Master’s Gravel Racing Tips for Mega Success (probably not) – by K-Dogg

What “Ultra Masters” want and deserve…

Plus helpful racing tips!

After years of cajoling or begging gravel race promoters to add an “Ultra Masters” category (60+) it appears that they have largely relented. It’s just too hard for us flying fossils to compete with 50-year olds and definitely not with 40-year olds and under. Many promoters now realized that any extra entry fees are a good thing and that racing their true peers will attract more of us old codgers as word gets out.

Ten years ago you were lucky to find three categories: Open Men, Open Women and 40 plus. Later came 50+ and in the bigger races, similar age groups for the ladies. Sixty plus is the next logical category. One promoter I know would open a 60+ category if at least 10 of us entered. Less than that and we’d be thrown in with the 50+. Not so optimal.

masters gravel cycling
Dirty Kanza circa 2016

Ultra Masters racers have no need for cash prizes but do appreciate having a unique or silly trophy or swag from a memorable event. I’m pretty sure you could make a trophy out of dried dog poop. We’d all risk cardiac arrest for it. In addition, a unique trophy helps us remember the race. As Ultra Masters, we need all the memory jogs we can get. Did I mention I’m an Ultra Master?

Helpful hints and $hit Ultra Masters do…

  • At mass start events, work the sympathy angle early by walking around with no helmet. Baldness, skull wrinkles and white hair elicit a gentle respect for us from the younger crowd. In addition, you should pantomime a stiff back, cough like you have asthma, mumble something about arthritis, and pointedly rub the liver spots on your forearms. Mention that recent studies indicate that the absence of liver spots indicates the presence of PEDs. I’m sure they are out there even with one foot in the grave.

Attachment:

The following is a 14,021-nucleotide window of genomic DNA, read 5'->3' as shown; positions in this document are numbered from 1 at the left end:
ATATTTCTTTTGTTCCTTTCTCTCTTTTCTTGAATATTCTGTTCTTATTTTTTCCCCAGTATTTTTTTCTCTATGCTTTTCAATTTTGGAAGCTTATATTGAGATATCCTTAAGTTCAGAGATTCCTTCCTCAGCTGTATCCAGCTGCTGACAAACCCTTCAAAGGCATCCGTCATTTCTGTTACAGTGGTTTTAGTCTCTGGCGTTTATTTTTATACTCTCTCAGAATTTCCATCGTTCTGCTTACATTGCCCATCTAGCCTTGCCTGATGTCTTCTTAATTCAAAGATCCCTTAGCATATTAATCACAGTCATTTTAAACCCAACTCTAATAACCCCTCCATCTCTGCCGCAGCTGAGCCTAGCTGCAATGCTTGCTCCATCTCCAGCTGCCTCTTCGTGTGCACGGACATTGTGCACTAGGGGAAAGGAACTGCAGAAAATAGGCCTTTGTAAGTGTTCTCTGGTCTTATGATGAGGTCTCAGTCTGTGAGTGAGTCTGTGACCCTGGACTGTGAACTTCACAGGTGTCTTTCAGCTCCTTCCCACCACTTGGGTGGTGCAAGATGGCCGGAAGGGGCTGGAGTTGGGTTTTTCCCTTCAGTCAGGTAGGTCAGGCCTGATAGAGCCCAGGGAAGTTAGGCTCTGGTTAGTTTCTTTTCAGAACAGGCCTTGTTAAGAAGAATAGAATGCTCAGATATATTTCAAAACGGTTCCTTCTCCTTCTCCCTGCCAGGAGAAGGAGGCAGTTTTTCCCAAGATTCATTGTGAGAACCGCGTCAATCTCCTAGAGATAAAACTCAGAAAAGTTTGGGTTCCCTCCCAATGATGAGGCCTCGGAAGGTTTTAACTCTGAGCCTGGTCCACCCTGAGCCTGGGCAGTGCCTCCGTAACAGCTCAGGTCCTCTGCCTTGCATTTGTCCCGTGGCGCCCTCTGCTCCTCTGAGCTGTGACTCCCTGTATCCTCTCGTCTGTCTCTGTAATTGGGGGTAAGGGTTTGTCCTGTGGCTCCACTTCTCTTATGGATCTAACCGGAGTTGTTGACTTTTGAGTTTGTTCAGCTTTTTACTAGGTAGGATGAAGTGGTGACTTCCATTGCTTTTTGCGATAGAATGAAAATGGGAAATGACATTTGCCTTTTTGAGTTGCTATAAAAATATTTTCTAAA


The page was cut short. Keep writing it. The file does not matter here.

• At line up, casually saunter to the very front and gently squirm your way in. Be shameless. Smile a lot and act all smarmy. If they glare at you show your ancient yellowing teeth or your too bright dentures and rub your forearms again. I often point to my Go Pro camera and loudly say something like…” Please let the camera through! Smile you’re on Gravel Cyclist!” If they don’t move I say “Old guy racer! I’m not in your race! Thank you!”